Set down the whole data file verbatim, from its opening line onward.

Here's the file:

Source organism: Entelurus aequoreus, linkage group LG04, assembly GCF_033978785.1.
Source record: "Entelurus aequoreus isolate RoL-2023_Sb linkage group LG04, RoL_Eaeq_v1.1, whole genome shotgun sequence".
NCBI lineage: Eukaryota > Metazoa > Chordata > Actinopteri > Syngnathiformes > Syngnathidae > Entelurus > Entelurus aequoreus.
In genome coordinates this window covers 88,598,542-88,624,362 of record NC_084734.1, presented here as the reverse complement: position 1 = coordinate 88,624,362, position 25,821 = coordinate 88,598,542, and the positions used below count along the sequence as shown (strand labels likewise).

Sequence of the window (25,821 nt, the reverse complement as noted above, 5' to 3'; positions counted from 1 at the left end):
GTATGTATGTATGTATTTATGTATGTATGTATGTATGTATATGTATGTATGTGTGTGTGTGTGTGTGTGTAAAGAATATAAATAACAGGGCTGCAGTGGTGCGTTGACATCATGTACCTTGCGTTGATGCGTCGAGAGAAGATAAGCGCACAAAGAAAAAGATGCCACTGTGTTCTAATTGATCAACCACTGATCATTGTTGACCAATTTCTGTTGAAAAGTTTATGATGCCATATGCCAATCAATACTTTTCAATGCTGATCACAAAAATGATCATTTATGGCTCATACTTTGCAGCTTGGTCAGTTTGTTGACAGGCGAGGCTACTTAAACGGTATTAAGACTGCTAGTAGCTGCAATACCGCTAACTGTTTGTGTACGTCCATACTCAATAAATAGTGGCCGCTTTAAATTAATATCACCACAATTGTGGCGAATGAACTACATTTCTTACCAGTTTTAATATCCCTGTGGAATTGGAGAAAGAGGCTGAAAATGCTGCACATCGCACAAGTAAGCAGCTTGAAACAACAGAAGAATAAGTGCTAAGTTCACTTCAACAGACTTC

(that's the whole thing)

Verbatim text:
Source organism: Entelurus aequoreus, linkage group LG04, assembly GCF_033978785.1.
Source record: "Entelurus aequoreus isolate RoL-2023_Sb linkage group LG04, RoL_Eaeq_v1.1, whole genome shotgun sequence".
NCBI lineage: Eukaryota > Metazoa > Chordata > Actinopteri > Syngnathiformes > Syngnathidae > Entelurus > Entelurus aequoreus.
In genome coordinates this window covers 88,598,542-88,624,362 of record NC_084734.1, presented here as the reverse complement: position 1 = coordinate 88,624,362, position 25,821 = coordinate 88,598,542, and the positions used below count along the sequence as shown (strand labels likewise).

Sequence of the window (25,821 nt, the reverse complement as noted above, 5' to 3'; positions counted from 1 at the left end):
GTATGTATGTATGTATTTATGTATGTATGTATGTATGTATATGTATGTATGTGTGTGTGTGTGTGTGTGTAAAGAATATAAATAACAGGGCTGCAGTGGTGCGTTGACATCATGTACCTTGCGTTGATGCGTCGAGAGAAGATAAGCGCACAAAGAAAAAGATGCCACTGTGTTCTAATTGATCAACCACTGATCATTGTTGACCAATTTCTGTTGAAAAGTTTATGATGCCATATGCCAATCAATACTTTTCAATGCTGATCACAAAAATGATCATTTATGGCTCATACTTTGCAGCTTGGTCAGTTTGTTGACAGGCGAGGCTACTTAAACGGTATTAAGACTGCTAGTAGCTGCAATACCGCTAACTGTTTGTGTACGTCCATACTCAATAAATAGTGGCCGCTTTAAATTAATATCACCACAATTGTGGCGAATGAACTACATTTCTTACCAGTTTTAATATCCCTGTGGAATTGGAGAAAGAGGCTGAAAATGCTGCACATCGCACAAGTAAGCAGCTTGAAACAACAGAAGAATAAGTGCTAAGTTCACTTCAACAGACTTC